Perce Stratton returned to Hay to live in 2005 after an absence of 26 years.
This is his story – a truly amazing recount of one blind man’s endeavour.
This biography was compiled in late 2005, just a few months prior to Perce's passing.
Harold George Stratton, affectionately known as ‘Perce’, first arrived in Hay at the age of 5 with his mother in 1926. He was born with a serious sight deficiency and experienced a gradual deterioration resulting in total blindness.
By the age of 19 in 1940, Perce was totally blind in his right eye and had very little sight remaining in his left eye. He travelled to Wagga at this time to undergo an operation on his blind eye, as it was felt that there was nothing to lose and perhaps something to gain. During his stay in Wagga, the doctor advised that his good eye was affected by a cataract and it was suggested that he undergo a further operation to remove the cataract. However, the operation on his blind eye proved unsuccessful and the operation to remove the cataract from his other eye also failed - when the bandages were removed 3 weeks later he was totally blind.
His mother and father separated soon after he was born and in the absence of welfare, and with no immediate relatives to lend support, his mother immediately assumed the task of working and providing for them both. Prior to their arrival in Hay in 1926, Perce’s mother worked as a cook at the Pretty Pine Hotel and the move to Hay took place as a result of his mother securing a job as cook at Claughton Hostel.
Perce attended the Hay Primary School to complete 6th class in 1934, but was not able to continue on to high school because of failing eyesight. One of his most memorable achievements was the occasion when he won the Junior Athletics Championship of the Hay Public School in 1933. In the lead up to this event, the school principal tried to dissuade Perce from competing because of his poor eyesight, but with the support of his fellow students, the principal finally conceded. Around this time, Perce travelled to Sydney to attend the Far West Health Scheme to undergo an examination to determine if he was likely to benefit from surgery. However, it was soon realised that there was no beneficial treatment available for his particular sight disorder and he returned to Hay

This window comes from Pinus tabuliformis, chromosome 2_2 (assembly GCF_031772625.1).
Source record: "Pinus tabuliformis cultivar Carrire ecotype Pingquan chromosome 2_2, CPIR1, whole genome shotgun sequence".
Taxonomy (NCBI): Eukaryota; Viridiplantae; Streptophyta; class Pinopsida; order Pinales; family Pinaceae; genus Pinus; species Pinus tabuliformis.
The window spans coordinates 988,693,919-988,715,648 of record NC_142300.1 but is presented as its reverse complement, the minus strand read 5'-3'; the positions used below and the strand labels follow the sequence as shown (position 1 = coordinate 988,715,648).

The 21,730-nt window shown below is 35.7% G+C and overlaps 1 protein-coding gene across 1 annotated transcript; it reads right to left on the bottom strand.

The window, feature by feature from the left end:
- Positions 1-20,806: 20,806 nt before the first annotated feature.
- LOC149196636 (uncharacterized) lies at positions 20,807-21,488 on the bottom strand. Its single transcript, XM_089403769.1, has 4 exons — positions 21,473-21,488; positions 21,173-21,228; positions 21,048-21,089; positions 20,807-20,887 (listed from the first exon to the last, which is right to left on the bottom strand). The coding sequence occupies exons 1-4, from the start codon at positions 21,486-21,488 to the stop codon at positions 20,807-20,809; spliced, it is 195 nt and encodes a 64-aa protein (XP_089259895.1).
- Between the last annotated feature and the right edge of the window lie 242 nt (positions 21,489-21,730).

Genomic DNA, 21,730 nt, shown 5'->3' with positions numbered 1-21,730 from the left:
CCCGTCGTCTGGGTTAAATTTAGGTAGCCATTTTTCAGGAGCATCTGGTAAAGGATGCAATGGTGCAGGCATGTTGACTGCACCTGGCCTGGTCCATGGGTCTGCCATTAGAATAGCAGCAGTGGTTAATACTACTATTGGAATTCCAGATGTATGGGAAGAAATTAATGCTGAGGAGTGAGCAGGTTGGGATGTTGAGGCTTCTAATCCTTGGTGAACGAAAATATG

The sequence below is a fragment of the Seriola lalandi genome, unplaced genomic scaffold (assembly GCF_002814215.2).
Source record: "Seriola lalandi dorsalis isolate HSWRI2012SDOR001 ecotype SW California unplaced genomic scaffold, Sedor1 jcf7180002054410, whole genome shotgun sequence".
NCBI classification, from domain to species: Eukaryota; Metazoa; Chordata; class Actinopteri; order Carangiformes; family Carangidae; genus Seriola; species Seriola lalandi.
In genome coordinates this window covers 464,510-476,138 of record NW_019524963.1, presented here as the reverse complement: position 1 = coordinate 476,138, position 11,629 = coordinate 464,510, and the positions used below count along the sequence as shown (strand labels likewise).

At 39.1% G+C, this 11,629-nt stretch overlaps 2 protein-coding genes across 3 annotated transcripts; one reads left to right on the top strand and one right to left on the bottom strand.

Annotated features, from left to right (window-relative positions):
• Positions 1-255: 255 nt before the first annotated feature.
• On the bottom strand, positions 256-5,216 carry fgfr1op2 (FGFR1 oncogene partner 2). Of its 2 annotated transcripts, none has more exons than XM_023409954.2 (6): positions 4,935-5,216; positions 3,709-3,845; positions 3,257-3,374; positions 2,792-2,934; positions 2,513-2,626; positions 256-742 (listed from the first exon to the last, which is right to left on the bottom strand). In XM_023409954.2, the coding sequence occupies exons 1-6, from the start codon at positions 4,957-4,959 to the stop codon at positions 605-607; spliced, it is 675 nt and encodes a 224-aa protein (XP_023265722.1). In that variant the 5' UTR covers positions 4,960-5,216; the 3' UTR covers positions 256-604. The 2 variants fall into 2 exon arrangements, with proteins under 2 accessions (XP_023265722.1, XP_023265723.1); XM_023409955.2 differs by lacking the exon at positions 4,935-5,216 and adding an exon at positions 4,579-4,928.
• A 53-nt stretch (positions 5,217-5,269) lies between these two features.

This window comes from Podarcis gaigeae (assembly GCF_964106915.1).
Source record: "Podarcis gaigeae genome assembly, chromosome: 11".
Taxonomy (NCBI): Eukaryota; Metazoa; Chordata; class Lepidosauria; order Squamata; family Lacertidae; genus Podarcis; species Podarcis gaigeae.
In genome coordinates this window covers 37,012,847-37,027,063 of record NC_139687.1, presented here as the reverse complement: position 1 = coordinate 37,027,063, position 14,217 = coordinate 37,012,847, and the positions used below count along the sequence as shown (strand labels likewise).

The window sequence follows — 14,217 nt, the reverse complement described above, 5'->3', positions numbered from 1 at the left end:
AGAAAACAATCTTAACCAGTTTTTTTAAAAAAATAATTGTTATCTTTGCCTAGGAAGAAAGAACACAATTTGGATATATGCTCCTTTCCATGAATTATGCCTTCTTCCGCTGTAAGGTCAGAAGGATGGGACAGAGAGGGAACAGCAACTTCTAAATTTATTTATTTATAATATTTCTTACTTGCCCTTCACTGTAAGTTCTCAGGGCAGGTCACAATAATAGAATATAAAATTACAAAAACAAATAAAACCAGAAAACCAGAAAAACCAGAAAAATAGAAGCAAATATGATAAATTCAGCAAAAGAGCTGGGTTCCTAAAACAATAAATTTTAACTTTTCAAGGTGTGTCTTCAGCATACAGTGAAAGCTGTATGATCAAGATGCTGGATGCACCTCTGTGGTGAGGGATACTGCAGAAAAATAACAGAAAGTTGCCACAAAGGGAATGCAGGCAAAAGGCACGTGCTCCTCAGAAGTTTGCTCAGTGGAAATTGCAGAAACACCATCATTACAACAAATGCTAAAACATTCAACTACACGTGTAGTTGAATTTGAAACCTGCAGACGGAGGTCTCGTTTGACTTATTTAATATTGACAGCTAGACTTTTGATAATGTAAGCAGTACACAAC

Throughout the whole of his life, Perce has been renowned for his very high level of motivation and this attribute became quite obvious after leaving school. As a teenager he spent much of his time ‘lending a hand’ to various local workmen, where he freely volunteered his labour just to enjoy the company and a sense of being productive. Perce recounts some memorable times during this period, helping Harold Myers on road maintenance work for the Hay Municipal Council using horse drawn appliances, and with the loading of Westland Motors trucks at the Hay Railway Yards. At this time, construction of the Maude Weir and the Redbank Weir had just commenced with all construction materials first arriving at Hay by rail and then being off-loaded onto trucks for transport to the two sites by road. Perce spent countless hours shoveling blue-metal and assisting with the loading of general construction materials, which included the handling of thousands of bags of cement, all in a voluntary capacity; in Perce’s own words “just for the company and something to do”. At this time Perce was unpaid for his voluntary participation but had just commenced receiving a disability pension.
Perce came into contact with Ron Wall (Hay Furniture Co) in 1939 and it was not long before Ron recognised that he had in his company, a man as strong as a bullock and even more willing. At that time Ron was contracting to Permewan Wright for the packing of furniture as a sideline to running his second-hand furniture shop. (Permewan Wright contracted to the various government departments to pack, unpack and transport, by rail, the furniture and effects of all public servants as they moved to and from Hay in their employment). Perce soon learned the skills of the trade and was able to work unsupervised even though, by this time he had become totally blind. He continued with this work until the need for this style of packing diminished in the 1950’s due to the introduction of ‘modern’ road transport.
During the early WW2 years in the 1940’s, Perce was given access to a neighbour’s rather large, unused yard. This was just what he wanted. He soon developed the yard into a small market garden where he grew many different types of vegetables. Word soon spread and he developed a regular clientele to whom he provided a personal delivery service. During this period of WW2, the Hay Agricultural Show was held in the Hay Park (due to the prisoner of war and internment camp taking over the showgrounds) and it was on one such occasion that Perce won first prize for “The Best Collection of Home Grown Vegetables”. His presentation comprised no fewer than 19 different varieties. It is interesting to note that his prize consisted of a £1 ‘War Certificate’ which he was not able to cash until the scheduled maturity date some 7 years later.